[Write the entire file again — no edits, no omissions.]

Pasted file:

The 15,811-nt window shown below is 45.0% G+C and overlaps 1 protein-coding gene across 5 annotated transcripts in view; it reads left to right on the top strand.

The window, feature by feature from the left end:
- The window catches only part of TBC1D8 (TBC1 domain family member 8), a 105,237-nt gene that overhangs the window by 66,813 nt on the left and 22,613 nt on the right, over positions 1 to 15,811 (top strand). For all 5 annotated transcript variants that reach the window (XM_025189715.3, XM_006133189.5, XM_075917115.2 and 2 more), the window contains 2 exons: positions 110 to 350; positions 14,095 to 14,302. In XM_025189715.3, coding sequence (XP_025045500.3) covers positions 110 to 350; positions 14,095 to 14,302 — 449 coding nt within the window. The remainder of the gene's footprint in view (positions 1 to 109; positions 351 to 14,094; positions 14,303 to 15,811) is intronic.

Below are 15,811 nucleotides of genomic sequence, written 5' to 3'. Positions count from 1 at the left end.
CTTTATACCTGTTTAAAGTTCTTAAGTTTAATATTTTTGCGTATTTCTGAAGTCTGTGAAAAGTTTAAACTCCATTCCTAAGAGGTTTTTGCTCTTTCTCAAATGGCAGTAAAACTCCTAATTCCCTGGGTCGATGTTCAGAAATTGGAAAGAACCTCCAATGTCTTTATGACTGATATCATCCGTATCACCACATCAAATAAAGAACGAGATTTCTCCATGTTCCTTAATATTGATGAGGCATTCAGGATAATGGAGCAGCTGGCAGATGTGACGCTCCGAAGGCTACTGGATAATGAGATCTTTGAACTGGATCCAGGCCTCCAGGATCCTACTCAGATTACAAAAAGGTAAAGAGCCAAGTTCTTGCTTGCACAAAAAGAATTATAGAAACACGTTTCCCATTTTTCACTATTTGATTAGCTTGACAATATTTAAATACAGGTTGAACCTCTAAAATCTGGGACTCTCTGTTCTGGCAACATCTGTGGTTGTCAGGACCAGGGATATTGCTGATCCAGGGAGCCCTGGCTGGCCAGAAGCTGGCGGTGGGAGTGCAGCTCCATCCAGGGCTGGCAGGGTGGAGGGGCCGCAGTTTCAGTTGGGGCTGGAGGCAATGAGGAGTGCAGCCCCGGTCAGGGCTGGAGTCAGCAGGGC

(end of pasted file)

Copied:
The 15,811-nt window shown below is 45.0% G+C and overlaps 1 protein-coding gene across 5 annotated transcripts in view; it reads left to right on the top strand.

The window, feature by feature from the left end:
- The window catches only part of TBC1D8 (TBC1 domain family member 8), a 105,237-nt gene that overhangs the window by 66,813 nt on the left and 22,613 nt on the right, over positions 1 to 15,811 (top strand). For all 5 annotated transcript variants that reach the window (XM_025189715.3, XM_006133189.5, XM_075917115.2 and 2 more), the window contains 2 exons: positions 110 to 350; positions 14,095 to 14,302. In XM_025189715.3, coding sequence (XP_025045500.3) covers positions 110 to 350; positions 14,095 to 14,302 — 449 coding nt within the window. The remainder of the gene's footprint in view (positions 1 to 109; positions 351 to 14,094; positions 14,303 to 15,811) is intronic.

Below are 15,811 nucleotides of genomic sequence, written 5' to 3'. Positions count from 1 at the left end.
CTTTATACCTGTTTAAAGTTCTTAAGTTTAATATTTTTGCGTATTTCTGAAGTCTGTGAAAAGTTTAAACTCCATTCCTAAGAGGTTTTTGCTCTTTCTCAAATGGCAGTAAAACTCCTAATTCCCTGGGTCGATGTTCAGAAATTGGAAAGAACCTCCAATGTCTTTATGACTGATATCATCCGTATCACCACATCAAATAAAGAACGAGATTTCTCCATGTTCCTTAATATTGATGAGGCATTCAGGATAATGGAGCAGCTGGCAGATGTGACGCTCCGAAGGCTACTGGATAATGAGATCTTTGAACTGGATCCAGGCCTCCAGGATCCTACTCAGATTACAAAAAGGTAAAGAGCCAAGTTCTTGCTTGCACAAAAAGAATTATAGAAACACGTTTCCCATTTTTCACTATTTGATTAGCTTGACAATATTTAAATACAGGTTGAACCTCTAAAATCTGGGACTCTCTGTTCTGGCAACATCTGTGGTTGTCAGGACCAGGGATATTGCTGATCCAGGGAGCCCTGGCTGGCCAGAAGCTGGCGGTGGGAGTGCAGCTCCATCCAGGGCTGGCAGGGTGGAGGGGCCGCAGTTTCAGTTGGGGCTGGAGGCAATGAGGAGTGCAGCCCCGGTCAGGGCTGGAGTCAGCAGGGC